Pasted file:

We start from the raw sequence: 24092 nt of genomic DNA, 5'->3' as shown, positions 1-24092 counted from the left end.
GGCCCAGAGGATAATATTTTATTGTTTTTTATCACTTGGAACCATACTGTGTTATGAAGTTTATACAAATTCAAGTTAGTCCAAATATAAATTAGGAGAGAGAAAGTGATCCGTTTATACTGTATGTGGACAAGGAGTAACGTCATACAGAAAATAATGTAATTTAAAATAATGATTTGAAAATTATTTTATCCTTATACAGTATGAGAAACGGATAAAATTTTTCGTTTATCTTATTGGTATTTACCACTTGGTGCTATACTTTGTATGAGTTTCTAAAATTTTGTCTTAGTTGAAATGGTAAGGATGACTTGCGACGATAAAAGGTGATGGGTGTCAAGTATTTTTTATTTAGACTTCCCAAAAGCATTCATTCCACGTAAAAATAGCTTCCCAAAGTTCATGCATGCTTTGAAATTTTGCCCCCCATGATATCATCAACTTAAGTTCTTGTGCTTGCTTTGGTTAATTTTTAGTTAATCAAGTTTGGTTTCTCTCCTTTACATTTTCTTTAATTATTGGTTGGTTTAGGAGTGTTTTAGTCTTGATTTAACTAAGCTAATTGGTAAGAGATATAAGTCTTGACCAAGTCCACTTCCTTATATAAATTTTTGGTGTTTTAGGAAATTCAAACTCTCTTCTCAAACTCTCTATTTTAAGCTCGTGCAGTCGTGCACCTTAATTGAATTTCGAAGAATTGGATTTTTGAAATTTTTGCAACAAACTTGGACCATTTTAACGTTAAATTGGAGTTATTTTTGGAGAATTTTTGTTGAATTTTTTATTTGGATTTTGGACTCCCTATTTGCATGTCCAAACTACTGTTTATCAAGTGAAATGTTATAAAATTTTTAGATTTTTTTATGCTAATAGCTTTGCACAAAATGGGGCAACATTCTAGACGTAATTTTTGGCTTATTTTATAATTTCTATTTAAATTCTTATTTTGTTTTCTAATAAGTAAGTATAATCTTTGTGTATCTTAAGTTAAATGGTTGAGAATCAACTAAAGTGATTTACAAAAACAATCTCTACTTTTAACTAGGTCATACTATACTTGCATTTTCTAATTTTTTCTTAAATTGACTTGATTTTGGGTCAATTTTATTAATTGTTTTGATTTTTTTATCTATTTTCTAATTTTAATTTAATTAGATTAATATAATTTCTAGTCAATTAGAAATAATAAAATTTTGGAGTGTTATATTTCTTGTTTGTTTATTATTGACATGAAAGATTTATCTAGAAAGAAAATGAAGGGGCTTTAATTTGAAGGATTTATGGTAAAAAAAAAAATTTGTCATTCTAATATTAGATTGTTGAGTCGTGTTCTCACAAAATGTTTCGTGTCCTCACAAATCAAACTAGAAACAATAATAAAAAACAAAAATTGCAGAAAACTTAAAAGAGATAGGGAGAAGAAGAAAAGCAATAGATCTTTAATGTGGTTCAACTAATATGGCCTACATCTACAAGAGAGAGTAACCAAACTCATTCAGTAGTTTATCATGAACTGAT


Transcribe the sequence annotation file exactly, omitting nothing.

We start from the raw sequence: 24092 nt of genomic DNA, 5'->3' as shown, positions 1-24092 counted from the left end.
GGCCCAGAGGATAATATTTTATTGTTTTTTATCACTTGGAACCATACTGTGTTATGAAGTTTATACAAATTCAAGTTAGTCCAAATATAAATTAGGAGAGAGAAAGTGATCCGTTTATACTGTATGTGGACAAGGAGTAACGTCATACAGAAAATAATGTAATTTAAAATAATGATTTGAAAATTATTTTATCCTTATACAGTATGAGAAACGGATAAAATTTTTCGTTTATCTTATTGGTATTTACCACTTGGTGCTATACTTTGTATGAGTTTCTAAAATTTTGTCTTAGTTGAAATGGTAAGGATGACTTGCGACGATAAAAGGTGATGGGTGTCAAGTATTTTTTATTTAGACTTCCCAAAAGCATTCATTCCACGTAAAAATAGCTTCCCAAAGTTCATGCATGCTTTGAAATTTTGCCCCCCATGATATCATCAACTTAAGTTCTTGTGCTTGCTTTGGTTAATTTTTAGTTAATCAAGTTTGGTTTCTCTCCTTTACATTTTCTTTAATTATTGGTTGGTTTAGGAGTGTTTTAGTCTTGATTTAACTAAGCTAATTGGTAAGAGATATAAGTCTTGACCAAGTCCACTTCCTTATATAAATTTTTGGTGTTTTAGGAAATTCAAACTCTCTTCTCAAACTCTCTATTTTAAGCTCGTGCAGTCGTGCACCTTAATTGAATTTCGAAGAATTGGATTTTTGAAATTTTTGCAACAAACTTGGACCATTTTAACGTTAAATTGGAGTTATTTTTGGAGAATTTTTGTTGAATTTTTTATTTGGATTTTGGACTCCCTATTTGCATGTCCAAACTACTGTTTATCAAGTGAAATGTTATAAAATTTTTAGATTTTTTTATGCTAATAGCTTTGCACAAAATGGGGCAACATTCTAGACGTAATTTTTGGCTTATTTTATAATTTCTATTTAAATTCTTATTTTGTTTTCTAATAAGTAAGTATAATCTTTGTGTATCTTAAGTTAAATGGTTGAGAATCAACTAAAGTGATTTACAAAAACAATCTCTACTTTTAACTAGGTCATACTATACTTGCATTTTCTAATTTTTTCTTAAATTGACTTGATTTTGGGTCAATTTTATTAATTGTTTTGATTTTTTTATCTATTTTCTAATTTTAATTTAATTAGATTAATATAATTTCTAGTCAATTAGAAATAATAAAATTTTGGAGTGTTATATTTCTTGTTTGTTTATTATTGACATGAAAGATTTATCTAGAAAGAAAATGAAGGGGCTTTAATTTGAAGGATTTATGGTAAAAAAAAAAATTTGTCATTCTAATATTAGATTGTTGAGTCGTGTTCTCACAAAATGTTTCGTGTCCTCACAAATCAAACTAGAAACAATAATAAAAAACAAAAATTGCAGAAAACTTAAAAGAGATAGGGAGAAGAAGAAAAGCAATAGATCTTTAATGTGGTTCAACTAATATGGCCTACATCTACAAGAGAGAGTAACCAAACTCATTCAGTAGTTTATCATGAACTGAT